If a piece of electronics isn't working, troubleshooting the problem often involves probing the flow of electricity through the various components of the circuit to locate any faulty parts.
Stanford bioengineer and neuroscientist Jin Hyung Lee, who studies Parkinson's disease, has adapted that idea to diseases of the brain, creating a new way to turn on specific types of neurons in order to observe how this affects the whole brain. The work is described in the Jan. 26 issue of Neuron.
Lee, who trained as an electrical engineer before becoming a brain researcher, wanted to give neuroscientists a way to probe brain ailments similar to how engineers troubleshoot faulty electronics.
"Electrical engineers try to figure out how individual components affect the overall circuit to guide repairs," Lee said.
In the short term, her technique should help improve treatments for Parkinson's disease. In the long run it provides a methodology to identify, map and ultimately repair neural circuits associated with other brain diseases.
Seeing the circuit
Lee's circuit-mapping approach combines two experimental tools with a computational method. The first experimental tool is optogenetics. Pioneered by Stanford bioengineer Karl Deisseroth, optogenetics modifies specific types of neurons – the basic working parts of the brain – so they can be turned on in response to light. The second experimental tool is called functional MRI, or fMRI, which measures blood flow in the brain. Increased blood flow is associated with increased activity. Using optogenetics to turn on a specific type of neuron, and fMRI to observe how other regions of the brain responded, Lee then used a computational analysis to map the entire, specific neural circuit and also determine its function.
Controlling Parkinson's tremors
One hallmark of Parkinson's disease are uncontrollable tremors. Neuroscientists believe that these tremors are caused by malfunctions in the neural pathways that control motion. They know that different regions of the brain are constantly forming circuits to carry out tasks, whether motion or speech. However, prior to Lee's technique, researchers had no way to show how activating a specific type of neuron might cause a specific circuit to form in the whole brain.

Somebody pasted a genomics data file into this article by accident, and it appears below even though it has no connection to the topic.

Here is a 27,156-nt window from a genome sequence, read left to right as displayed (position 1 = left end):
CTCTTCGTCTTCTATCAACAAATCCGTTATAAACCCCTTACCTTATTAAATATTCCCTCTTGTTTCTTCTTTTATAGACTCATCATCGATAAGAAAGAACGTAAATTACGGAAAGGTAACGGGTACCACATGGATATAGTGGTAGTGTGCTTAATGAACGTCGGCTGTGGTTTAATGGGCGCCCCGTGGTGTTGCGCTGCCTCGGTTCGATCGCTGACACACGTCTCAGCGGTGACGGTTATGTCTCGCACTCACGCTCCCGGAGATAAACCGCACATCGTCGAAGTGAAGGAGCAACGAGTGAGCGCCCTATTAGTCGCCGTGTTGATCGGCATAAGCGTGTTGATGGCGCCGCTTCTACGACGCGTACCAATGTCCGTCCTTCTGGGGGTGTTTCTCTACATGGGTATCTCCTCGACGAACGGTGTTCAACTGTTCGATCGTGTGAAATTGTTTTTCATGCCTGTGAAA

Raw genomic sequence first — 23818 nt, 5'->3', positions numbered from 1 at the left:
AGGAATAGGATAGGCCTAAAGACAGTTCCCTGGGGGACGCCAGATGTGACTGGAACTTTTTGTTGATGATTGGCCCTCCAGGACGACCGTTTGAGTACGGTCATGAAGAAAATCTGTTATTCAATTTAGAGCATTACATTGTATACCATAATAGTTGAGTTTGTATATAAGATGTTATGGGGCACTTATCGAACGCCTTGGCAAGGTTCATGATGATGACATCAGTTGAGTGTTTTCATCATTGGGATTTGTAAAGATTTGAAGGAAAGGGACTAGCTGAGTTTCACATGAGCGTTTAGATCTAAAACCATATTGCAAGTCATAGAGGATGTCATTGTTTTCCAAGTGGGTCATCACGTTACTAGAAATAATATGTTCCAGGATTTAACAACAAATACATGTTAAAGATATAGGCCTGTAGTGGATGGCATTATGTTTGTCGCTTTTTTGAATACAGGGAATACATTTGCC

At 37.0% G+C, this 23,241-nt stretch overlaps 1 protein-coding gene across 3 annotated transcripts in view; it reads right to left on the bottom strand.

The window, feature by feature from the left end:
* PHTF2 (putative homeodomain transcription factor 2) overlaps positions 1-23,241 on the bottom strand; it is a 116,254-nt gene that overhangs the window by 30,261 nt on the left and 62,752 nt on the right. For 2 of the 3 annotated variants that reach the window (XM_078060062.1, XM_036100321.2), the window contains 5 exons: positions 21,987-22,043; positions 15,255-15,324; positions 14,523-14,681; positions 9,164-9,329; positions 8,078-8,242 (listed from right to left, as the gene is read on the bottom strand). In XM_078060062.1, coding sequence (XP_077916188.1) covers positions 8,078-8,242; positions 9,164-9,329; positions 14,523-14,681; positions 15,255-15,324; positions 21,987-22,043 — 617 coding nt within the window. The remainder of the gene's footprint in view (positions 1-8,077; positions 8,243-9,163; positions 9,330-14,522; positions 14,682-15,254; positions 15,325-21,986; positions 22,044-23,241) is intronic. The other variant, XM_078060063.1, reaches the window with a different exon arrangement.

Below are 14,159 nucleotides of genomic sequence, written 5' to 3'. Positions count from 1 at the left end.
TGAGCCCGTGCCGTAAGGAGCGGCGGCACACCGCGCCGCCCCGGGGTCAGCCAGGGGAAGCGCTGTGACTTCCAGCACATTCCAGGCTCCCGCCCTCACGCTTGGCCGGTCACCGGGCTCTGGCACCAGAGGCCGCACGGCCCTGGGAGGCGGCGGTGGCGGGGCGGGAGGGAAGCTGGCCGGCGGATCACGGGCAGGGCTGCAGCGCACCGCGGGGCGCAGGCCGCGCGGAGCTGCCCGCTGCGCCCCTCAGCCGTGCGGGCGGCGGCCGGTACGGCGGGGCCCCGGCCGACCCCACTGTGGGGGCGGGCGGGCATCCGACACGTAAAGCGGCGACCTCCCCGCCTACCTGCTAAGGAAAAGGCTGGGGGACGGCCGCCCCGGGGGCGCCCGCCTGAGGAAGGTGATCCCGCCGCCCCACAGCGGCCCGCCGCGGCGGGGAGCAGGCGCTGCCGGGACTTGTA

Testing her approach on rats, Lee probed two different types of neurons known to be involved in Parkinson's disease – although it wasn't known exactly how. Her team found that one type of neuron activated a pathway that called for greater motion while the other activated a signal for less motion. Lee's team then designed a computational approach to draw circuit diagrams that underlie these neuron-specific brain circuit functions.
"This is the first time anyone has shown how different neuron types form distinct whole brain circuits with opposite outcomes," Lee said.
Lee said the findings in this paper should help to improve treatments for Parkinson's disease. Neurosurgeons are already using a technique called deep brain stimulation (DBS) to calm Parkinson's tremors in their patients. DBS delivers tiny electric jolts to neurons thought to be responsible for the tremors. A more precise understanding of the how those neurons work to control motion could help guide more effective stimulation.
But more broadly speaking, Lee thinks that her technique – optogenetic fMRI combined with computational modeling – gives researchers a new way to reverse-engineer the functions of the many different types of neurons in the brain and the bafflingly diverse array of neural circuits formed to carry out different commands.
More information: David Bernal-Casas et al. Studying Brain Circuit Function with Dynamic Causal Modeling for Optogenetic fMRI, Neuron (2017). DOI: 10.1016/j.neuron.2016.12.035
Journal information: Neuron
Provided by Stanford University